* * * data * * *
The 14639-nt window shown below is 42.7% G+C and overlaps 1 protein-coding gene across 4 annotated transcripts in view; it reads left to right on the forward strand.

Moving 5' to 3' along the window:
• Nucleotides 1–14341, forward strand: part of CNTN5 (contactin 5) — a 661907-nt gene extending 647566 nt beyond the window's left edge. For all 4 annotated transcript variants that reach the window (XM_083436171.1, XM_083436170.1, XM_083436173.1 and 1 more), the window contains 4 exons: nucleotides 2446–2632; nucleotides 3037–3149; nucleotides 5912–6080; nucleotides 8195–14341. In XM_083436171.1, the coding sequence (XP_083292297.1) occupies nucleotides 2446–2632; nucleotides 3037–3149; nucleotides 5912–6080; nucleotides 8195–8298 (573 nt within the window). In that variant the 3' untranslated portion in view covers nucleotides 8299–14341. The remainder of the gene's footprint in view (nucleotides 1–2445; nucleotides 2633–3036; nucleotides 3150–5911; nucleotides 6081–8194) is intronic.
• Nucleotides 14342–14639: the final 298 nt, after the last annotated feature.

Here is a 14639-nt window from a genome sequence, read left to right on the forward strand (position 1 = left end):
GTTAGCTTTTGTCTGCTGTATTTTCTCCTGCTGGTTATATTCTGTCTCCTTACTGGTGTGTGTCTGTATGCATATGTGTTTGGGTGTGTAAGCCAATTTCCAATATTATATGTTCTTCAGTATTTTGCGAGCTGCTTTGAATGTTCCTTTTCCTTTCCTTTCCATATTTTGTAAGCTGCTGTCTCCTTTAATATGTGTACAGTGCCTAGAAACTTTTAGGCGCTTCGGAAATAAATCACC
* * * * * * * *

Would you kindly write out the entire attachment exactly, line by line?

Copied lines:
The 14639-nt window shown below is 42.7% G+C and overlaps 1 protein-coding gene across 4 annotated transcripts in view; it reads left to right on the forward strand.

Moving 5' to 3' along the window:
• Nucleotides 1–14341, forward strand: part of CNTN5 (contactin 5) — a 661907-nt gene extending 647566 nt beyond the window's left edge. For all 4 annotated transcript variants that reach the window (XM_083436171.1, XM_083436170.1, XM_083436173.1 and 1 more), the window contains 4 exons: nucleotides 2446–2632; nucleotides 3037–3149; nucleotides 5912–6080; nucleotides 8195–14341. In XM_083436171.1, the coding sequence (XP_083292297.1) occupies nucleotides 2446–2632; nucleotides 3037–3149; nucleotides 5912–6080; nucleotides 8195–8298 (573 nt within the window). In that variant the 3' untranslated portion in view covers nucleotides 8299–14341. The remainder of the gene's footprint in view (nucleotides 1–2445; nucleotides 2633–3036; nucleotides 3150–5911; nucleotides 6081–8194) is intronic.
• Nucleotides 14342–14639: the final 298 nt, after the last annotated feature.

Here is a 14639-nt window from a genome sequence, read left to right on the forward strand (position 1 = left end):
GTTAGCTTTTGTCTGCTGTATTTTCTCCTGCTGGTTATATTCTGTCTCCTTACTGGTGTGTGTCTGTATGCATATGTGTTTGGGTGTGTAAGCCAATTTCCAATATTATATGTTCTTCAGTATTTTGCGAGCTGCTTTGAATGTTCCTTTTCCTTTCCTTTCCATATTTTGTAAGCTGCTGTCTCCTTTAATATGTGTACAGTGCCTAGAAACTTTTAGGCGCTTCGGAAATAAATCACC